A recent study conducted by the American Academy of Pediatrics re-evaluated appropriate screen time limits for young children. The assessment redefined “screen time” as the use of digital media exclusively for entertainment.
In the past, scientists and parents regarded screen time as the collective amount of time a child interacted with their device –and used this as the main factor to assess the potential benefits and/or consequences of screen exposure. However, this new metric focuses on the content and intent of device usage, addressing the positive results from educational-technology research. For example, an experiment in Australia concluded that children who play video games every day tend to perform better academically than those who do not. The theory goes that children who play video games develop critical thinking skills by solving challenges presented in the game. In contrast, students who use social media more frequently performed lower on standardized tests.
Given the debate over the relationship between screen time and child development –especially in the edtech world–this provides a point of clarity for parents as they work with their child to develop healthy device usage habits.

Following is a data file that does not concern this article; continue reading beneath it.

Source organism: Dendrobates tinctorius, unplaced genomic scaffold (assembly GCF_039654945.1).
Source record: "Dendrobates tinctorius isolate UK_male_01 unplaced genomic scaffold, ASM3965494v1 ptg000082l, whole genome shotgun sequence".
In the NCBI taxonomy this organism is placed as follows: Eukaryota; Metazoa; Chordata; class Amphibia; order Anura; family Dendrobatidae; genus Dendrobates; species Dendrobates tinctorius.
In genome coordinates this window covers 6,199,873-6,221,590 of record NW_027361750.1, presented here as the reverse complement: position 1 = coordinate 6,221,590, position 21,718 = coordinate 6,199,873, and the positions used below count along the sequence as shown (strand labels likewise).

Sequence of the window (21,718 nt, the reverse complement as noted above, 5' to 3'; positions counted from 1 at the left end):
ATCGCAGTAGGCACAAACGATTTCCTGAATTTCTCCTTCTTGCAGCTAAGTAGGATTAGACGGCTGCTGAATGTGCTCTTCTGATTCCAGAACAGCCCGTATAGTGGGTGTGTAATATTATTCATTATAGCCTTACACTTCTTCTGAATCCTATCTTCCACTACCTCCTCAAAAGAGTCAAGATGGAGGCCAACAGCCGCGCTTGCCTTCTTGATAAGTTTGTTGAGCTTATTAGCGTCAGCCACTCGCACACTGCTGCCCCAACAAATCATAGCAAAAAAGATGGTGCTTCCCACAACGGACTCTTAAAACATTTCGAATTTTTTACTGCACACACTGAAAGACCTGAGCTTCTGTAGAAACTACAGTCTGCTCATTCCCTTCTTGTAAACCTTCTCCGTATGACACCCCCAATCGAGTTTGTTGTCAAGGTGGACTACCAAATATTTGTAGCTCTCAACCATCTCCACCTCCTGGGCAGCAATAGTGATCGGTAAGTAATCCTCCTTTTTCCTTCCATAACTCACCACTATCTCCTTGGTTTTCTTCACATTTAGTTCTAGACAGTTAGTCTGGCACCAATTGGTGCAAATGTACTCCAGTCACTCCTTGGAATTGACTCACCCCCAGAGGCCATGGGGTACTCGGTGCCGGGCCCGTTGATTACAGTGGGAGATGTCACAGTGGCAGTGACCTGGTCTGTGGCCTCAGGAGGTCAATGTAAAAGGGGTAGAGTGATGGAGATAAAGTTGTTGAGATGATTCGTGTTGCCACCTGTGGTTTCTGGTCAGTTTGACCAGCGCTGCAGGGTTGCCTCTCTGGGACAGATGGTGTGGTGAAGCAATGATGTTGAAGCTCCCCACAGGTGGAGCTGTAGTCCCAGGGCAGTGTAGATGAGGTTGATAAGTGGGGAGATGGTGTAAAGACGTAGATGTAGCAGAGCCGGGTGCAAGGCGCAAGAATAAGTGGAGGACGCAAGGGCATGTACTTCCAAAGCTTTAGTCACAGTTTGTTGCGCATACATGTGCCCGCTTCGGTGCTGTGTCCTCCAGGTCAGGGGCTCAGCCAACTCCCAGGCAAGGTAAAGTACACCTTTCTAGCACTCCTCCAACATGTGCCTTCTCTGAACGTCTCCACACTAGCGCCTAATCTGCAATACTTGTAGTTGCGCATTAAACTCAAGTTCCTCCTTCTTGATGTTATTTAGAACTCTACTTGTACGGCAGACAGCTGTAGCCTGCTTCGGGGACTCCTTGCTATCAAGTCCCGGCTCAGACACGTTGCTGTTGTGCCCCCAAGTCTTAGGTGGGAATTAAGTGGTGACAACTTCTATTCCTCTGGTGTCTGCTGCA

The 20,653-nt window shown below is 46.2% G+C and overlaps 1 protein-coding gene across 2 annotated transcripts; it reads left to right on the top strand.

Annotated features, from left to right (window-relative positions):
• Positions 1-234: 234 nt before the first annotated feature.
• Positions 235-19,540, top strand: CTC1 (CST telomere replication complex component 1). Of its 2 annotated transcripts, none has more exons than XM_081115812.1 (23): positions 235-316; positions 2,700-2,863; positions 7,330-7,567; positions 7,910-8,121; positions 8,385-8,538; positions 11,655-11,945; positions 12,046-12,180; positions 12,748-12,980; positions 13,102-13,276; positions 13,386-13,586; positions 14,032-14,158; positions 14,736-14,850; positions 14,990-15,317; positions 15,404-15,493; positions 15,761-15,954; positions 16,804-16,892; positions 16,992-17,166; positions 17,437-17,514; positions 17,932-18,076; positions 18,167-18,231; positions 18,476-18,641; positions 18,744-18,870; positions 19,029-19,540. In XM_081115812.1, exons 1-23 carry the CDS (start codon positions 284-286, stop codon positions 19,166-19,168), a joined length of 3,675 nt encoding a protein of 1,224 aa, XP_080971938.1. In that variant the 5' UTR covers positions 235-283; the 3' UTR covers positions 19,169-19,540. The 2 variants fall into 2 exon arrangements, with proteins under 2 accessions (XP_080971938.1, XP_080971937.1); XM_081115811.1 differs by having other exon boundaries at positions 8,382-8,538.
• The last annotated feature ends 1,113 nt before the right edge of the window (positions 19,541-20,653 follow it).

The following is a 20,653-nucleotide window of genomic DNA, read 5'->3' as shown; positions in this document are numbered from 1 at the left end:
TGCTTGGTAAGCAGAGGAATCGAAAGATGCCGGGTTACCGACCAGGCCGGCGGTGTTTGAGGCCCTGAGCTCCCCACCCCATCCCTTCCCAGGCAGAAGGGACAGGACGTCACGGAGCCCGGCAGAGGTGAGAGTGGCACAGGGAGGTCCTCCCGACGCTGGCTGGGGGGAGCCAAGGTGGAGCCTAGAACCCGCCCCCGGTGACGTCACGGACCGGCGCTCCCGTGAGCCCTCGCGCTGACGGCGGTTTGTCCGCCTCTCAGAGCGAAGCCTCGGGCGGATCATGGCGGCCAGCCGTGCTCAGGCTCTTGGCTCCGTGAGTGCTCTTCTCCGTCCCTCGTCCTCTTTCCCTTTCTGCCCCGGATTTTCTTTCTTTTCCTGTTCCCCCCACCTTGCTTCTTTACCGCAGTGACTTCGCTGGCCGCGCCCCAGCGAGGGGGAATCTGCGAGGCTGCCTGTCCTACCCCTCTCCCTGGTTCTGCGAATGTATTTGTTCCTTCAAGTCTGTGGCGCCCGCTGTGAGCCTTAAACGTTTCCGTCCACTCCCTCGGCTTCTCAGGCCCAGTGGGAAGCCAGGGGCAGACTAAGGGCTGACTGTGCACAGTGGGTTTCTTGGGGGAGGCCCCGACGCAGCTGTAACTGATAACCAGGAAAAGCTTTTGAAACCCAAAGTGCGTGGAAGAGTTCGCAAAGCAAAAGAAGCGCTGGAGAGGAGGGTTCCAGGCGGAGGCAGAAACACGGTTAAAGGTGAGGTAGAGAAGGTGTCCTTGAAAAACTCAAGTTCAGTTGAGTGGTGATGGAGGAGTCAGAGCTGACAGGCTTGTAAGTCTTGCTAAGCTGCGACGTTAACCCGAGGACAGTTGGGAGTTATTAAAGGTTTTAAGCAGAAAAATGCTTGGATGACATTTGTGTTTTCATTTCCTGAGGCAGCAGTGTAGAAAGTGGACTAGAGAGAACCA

The new guidelines are as follows:
- 18 months and younger: no screen time
- 2-5 years old: one hour/day
- 6-years-old and up:prioritize and complete other activities before screentime. Another study showed that ~4 hours was “just right” for peak performance.
Ultimately, it’s not necessarily how long children spend online, but what they are spending their time on. The following are fun resources for quality, engaging, and educational online content:
Common Sense Media
Common Sense Media includes resources for educational purposes or pure entertainment. They regularly compile a “Best of” List for Games, Apps, Websites, Movies, TV, etc. that are easily accessible through a navigation pane. These lists are broken down on a scale of 1-5 and organized by age group (“Preschoolers”, “Little Kids”, “Big Kids”, and “Tweens”). Another helpful feature for parents: they provide reviews for new movies and games, basing their rating on seven key elements (positive messages, positive role models, violence, sex, language, consumerism, drinking/drugs/smoking).
PBS Kids – Reading Games
PBS Kids hosts a variety of game on their website and mobile app. The games are organized by subject/topic or by the TV show it’s based on.
“The U.S. government’s portal site that provides a gateway to hundreds of Federal and other websites for use by kids and teens.”
Kids.gov provides games and other educational resources for Kids (grades K-5) and Pre-Teens (grades 6-8). They have a variety of interactive activities centered around learning the science and history of your environment – for example, they have a “Design Your Own Roller Coaster” challenge listed under the Science category. Other resources include Art and Music, Math, Jobs & Careers, Online Safety, etc.
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